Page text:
Long term data demonstrates that separate agencies for the blind outperform general and combined agencies by a significant amount. Previously, we have provided the Mississippi State study to you which examined the most recent data available through 2010. For example, in 2008, separate agencies for the blind placed 82.8 percent of legally blind consumers into competitive employment at time of closure as compared to a 57.4 percent placement rate for general/combined agencies. See Figure 7 at P. 22 of the Mississippi State Study. Granted, it appears that 2008 was a particularly successful year for separate agencies but the rest of the data from other years clearly demonstrate that separate agencies perform markedly better. Attached to the end of this memo is a summary from the Mississippi State Study regarding all categories of employment outcomes, contained at p. 25 of that study.
A general assumption is that providing service to the blind through a separate agency results in higher cost. This does not turn out to be true, however. In 2008, for example, the median cost of services to those served in separate agencies was $3,527 as compared to $3,600 for general/combined agencies. See Table 5 of the Mississippi State Study at P. 19.
Additionally, separate agencies serve their clients over a shorter time period which leads to savings of staff resources expended. For example, in 2008, the median number of days from development of the individual plan for employment (IPE) to closure for separate agencies was 511 as compared to 605 days for general/combined agencies. See again Table 5 of the Mississippi State Study at P. 19.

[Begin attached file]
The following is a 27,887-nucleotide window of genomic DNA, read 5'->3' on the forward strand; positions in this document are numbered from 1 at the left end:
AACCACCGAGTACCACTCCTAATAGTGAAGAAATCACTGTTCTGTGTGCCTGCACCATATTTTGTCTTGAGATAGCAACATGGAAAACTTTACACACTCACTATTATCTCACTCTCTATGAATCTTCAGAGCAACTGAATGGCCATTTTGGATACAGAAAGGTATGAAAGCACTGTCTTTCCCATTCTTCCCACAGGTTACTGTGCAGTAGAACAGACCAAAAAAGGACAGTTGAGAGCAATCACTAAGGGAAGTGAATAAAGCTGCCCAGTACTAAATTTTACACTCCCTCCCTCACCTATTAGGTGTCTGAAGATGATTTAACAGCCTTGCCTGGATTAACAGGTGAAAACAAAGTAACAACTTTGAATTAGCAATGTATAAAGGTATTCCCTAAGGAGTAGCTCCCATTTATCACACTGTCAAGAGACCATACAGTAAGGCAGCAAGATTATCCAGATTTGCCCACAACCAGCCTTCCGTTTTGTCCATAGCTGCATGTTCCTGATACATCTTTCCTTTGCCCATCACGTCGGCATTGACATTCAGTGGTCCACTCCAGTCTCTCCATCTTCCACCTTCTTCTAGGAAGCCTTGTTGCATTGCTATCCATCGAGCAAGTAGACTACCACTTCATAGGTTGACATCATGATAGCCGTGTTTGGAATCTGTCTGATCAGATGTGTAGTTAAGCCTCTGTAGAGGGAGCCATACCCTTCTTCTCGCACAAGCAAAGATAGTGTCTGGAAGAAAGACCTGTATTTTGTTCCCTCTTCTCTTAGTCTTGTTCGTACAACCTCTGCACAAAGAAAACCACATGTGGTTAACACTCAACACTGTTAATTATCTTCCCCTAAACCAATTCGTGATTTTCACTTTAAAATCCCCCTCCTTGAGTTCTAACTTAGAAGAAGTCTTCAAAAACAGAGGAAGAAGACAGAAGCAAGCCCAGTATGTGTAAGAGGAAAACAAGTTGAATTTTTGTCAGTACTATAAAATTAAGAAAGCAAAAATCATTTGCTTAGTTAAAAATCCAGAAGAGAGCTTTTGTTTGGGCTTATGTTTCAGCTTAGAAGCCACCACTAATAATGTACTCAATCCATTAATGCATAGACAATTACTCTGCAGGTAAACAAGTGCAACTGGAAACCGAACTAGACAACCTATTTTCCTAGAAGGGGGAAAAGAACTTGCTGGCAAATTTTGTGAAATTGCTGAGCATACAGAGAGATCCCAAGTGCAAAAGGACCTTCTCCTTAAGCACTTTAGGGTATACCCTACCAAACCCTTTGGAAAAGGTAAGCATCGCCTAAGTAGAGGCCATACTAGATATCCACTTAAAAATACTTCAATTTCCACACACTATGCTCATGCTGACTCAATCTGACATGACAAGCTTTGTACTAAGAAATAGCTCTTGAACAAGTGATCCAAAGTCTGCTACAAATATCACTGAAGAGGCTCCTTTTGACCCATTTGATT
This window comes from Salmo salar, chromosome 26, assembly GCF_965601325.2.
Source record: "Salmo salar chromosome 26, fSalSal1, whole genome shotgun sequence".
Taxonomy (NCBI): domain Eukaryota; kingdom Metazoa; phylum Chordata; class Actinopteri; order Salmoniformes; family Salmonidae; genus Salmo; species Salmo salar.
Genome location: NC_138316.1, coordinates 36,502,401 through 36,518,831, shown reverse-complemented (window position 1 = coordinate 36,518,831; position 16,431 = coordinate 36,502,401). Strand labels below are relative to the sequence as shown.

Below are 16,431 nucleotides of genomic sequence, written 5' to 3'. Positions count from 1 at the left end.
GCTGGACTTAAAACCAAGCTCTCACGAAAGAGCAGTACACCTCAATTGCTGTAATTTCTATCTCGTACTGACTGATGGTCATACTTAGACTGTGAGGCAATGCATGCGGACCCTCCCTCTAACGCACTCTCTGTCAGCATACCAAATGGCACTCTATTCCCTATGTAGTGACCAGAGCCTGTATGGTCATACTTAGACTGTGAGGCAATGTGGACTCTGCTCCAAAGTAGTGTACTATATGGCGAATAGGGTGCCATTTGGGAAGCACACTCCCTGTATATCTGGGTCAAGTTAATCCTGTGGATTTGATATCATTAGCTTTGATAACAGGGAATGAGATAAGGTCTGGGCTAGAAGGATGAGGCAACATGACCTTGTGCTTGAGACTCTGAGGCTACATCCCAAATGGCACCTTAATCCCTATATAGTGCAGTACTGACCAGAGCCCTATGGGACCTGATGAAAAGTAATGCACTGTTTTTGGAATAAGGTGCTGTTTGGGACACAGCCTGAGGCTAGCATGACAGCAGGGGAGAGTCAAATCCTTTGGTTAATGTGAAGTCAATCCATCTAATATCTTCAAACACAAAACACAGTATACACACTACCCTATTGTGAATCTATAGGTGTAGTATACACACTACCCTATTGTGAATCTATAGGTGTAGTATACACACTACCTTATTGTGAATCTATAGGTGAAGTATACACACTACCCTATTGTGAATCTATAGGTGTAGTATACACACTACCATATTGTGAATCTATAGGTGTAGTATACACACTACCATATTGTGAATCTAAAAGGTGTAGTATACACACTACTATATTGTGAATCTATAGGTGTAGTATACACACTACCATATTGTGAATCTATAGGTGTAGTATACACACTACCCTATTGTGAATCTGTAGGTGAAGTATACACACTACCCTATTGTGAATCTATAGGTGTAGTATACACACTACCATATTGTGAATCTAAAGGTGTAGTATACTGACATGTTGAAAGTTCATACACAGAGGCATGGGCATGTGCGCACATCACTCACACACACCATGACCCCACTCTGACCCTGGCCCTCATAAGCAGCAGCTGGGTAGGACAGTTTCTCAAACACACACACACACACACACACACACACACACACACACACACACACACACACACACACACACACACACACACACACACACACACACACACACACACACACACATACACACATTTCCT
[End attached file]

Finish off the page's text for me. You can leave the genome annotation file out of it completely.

Dr. Bell reported to this Committee that the most recent numbers available for Colorado indicate that closures in 2010 (most recent data available) for blind consumers into competitive employment hover around twenty percent. It is true that Dr. Bell was looking at all cases opened and not just those with an IPE. With respect to legally blind consumers who developed an IPE, placement into competitive employment ends up at forty to fifty percent, far below the average maintained by separate agencies for the blind or even other general agencies nationwide. Dr. Bell also testified that in 2010, approximately fifty percent of the legally blind consumers in Colorado were closed as homemakers. Although this may be an appropriate placement for some, it is hard to imagine that fifty percent of the legally blind seeking services from DVR truly wanted to remain at home as opposed to finding competitive employment.